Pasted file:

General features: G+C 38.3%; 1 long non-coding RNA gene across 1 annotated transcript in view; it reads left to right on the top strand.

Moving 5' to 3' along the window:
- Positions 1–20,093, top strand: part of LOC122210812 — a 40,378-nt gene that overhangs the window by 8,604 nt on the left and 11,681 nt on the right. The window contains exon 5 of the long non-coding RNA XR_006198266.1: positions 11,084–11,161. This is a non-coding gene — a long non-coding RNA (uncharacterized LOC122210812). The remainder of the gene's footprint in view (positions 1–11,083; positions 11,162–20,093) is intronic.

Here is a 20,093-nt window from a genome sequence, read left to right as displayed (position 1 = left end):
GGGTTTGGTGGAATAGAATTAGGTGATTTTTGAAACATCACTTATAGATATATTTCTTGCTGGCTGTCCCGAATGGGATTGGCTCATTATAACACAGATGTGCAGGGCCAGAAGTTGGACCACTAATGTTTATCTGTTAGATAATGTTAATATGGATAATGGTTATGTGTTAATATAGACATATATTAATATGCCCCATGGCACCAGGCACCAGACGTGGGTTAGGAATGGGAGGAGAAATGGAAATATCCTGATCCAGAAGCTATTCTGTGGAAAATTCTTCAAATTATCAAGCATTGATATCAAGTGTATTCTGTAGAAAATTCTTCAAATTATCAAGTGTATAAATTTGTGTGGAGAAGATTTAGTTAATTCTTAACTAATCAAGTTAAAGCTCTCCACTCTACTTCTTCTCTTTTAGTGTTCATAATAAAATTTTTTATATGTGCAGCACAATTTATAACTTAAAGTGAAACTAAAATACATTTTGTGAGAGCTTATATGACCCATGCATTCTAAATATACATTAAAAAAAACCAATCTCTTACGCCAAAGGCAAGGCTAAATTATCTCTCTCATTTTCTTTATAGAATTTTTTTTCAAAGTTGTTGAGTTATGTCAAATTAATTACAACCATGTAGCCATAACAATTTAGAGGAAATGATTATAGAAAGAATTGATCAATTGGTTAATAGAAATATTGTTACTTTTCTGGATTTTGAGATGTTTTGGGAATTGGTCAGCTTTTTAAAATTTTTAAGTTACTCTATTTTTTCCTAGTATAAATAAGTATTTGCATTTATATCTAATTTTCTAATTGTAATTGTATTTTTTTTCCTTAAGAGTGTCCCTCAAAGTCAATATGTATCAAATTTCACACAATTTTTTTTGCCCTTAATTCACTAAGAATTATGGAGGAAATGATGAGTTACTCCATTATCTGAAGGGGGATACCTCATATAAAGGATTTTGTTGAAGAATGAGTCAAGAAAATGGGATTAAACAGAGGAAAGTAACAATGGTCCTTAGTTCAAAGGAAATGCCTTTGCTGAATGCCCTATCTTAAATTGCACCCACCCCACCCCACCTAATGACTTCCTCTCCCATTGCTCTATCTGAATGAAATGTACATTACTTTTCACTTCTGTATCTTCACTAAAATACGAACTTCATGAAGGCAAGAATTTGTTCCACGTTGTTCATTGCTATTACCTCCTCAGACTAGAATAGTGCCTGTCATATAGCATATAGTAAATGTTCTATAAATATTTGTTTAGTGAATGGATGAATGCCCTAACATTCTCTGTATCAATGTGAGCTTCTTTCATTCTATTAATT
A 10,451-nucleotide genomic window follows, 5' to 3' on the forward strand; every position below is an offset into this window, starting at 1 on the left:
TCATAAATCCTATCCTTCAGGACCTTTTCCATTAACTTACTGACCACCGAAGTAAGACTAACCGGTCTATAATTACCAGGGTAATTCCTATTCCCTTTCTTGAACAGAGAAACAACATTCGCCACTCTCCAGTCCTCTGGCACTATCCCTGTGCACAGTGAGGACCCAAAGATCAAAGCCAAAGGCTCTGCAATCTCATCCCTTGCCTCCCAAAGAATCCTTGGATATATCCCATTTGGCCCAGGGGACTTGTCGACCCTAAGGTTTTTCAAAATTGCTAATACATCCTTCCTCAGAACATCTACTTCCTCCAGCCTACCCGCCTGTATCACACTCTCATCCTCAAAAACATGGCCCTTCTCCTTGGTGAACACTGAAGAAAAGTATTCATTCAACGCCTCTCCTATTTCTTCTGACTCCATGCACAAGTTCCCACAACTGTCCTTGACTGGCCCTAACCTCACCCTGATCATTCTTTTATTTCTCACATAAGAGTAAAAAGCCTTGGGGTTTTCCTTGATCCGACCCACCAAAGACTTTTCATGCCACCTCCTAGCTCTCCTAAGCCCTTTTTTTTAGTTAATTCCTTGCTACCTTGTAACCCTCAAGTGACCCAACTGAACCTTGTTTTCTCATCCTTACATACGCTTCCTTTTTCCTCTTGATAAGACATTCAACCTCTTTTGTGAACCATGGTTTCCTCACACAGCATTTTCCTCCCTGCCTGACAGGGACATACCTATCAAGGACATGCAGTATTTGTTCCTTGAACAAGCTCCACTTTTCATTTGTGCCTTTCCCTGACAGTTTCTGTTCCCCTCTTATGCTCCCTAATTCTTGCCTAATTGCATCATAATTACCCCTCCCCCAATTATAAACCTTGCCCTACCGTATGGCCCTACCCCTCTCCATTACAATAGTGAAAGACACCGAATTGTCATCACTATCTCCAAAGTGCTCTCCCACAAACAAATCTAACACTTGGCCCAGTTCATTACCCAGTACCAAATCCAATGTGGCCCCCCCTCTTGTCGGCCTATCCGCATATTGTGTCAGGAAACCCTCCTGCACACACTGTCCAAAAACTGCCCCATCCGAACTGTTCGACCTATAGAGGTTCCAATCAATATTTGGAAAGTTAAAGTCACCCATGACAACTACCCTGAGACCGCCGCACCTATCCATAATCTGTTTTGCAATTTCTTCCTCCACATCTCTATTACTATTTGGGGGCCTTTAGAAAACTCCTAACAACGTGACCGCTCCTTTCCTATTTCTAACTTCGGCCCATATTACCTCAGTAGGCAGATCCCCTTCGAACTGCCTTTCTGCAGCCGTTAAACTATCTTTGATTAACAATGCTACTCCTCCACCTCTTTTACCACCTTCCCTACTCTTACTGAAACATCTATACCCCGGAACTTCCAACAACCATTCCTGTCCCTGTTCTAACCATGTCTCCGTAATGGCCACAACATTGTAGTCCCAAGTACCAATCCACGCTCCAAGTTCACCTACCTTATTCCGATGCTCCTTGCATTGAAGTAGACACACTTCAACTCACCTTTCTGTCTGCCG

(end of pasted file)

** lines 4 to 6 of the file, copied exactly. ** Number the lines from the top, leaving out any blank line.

Here is a 20,093-nt window from a genome sequence, read left to right as displayed (position 1 = left end):
GGGTTTGGTGGAATAGAATTAGGTGATTTTTGAAACATCACTTATAGATATATTTCTTGCTGGCTGTCCCGAATGGGATTGGCTCATTATAACACAGATGTGCAGGGCCAGAAGTTGGACCACTAATGTTTATCTGTTAGATAATGTTAATATGGATAATGGTTATGTGTTAATATAGACATATATTAATATGCCCCATGGCACCAGGCACCAGACGTGGGTTAGGAATGGGAGGAGAAATGGAAATATCCTGATCCAGAAGCTATTCTGTGGAAAATTCTTCAAATTATCAAGCATTGATATCAAGTGTATTCTGTAGAAAATTCTTCAAATTATCAAGTGTATAAATTTGTGTGGAGAAGATTTAGTTAATTCTTAACTAATCAAGTTAAAGCTCTCCACTCTACTTCTTCTCTTTTAGTGTTCATAATAAAATTTTTTATATGTGCAGCACAATTTATAACTTAAAGTGAAACTAAAATACATTTTGTGAGAGCTTATATGACCCATGCATTCTAAATATACATTAAAAAAAACCAATCTCTTACGCCAAAGGCAAGGCTAAATTATCTCTCTCATTTTCTTTATAGAATTTTTTTTCAAAGTTGTTGAGTTATGTCAAATTAATTACAACCATGTAGCCATAACAATTTAGAGGAAATGATTATAGAAAGAATTGATCAATTGGTTAATAGAAATATTGTTACTTTTCTGGATTTTGAGATGTTTTGGGAATTGGTCAGCTTTTTAAAATTTTTAAGTTACTCTATTTTTTCCTAGTATAAATAAGTATTTGCATTTATATCTAATTTTCTAATTGTAATTGTATTTTTTTTCCTTAAGAGTGTCCCTCAAAGTCAATATGTATCAAATTTCACACAATTTTTTTTGCCCTTAATTCACTAAGAATTATGGAGGAAATGATGAGTTACTCCATTATCTGAAGGGGGATACCTCATATAAAGGATTTTGTTGAAGAATGAGTCAAGAAAATGGGATTAAACAGAGGAAAGTAACAATGGTCCTTAGTTCAAAGGAAATGCCTTTGCTGAATGCCCTATCTTAAATTGCACCCACCCCACCCCACCTAATGACTTCCTCTCCCATTGCTCTATCTGAATGAAATGTACATTACTTTTCACTTCTGTATCTTCACTAAAATACGAACTTCATGAAGGCAAGAATTTGTTCCACGTTGTTCATTGCTATTACCTCCTCAGACTAGAATAGTGCCTGTCATATAGCATATAGTAAATGTTCTATAAATATTTGTTTAGTGAATGGATGAATGCCCTAACATTCTCTGTATCAATGTGAGCTTCTTTCATTCTATTAATT
A 10,451-nucleotide genomic window follows, 5' to 3' on the forward strand; every position below is an offset into this window, starting at 1 on the left: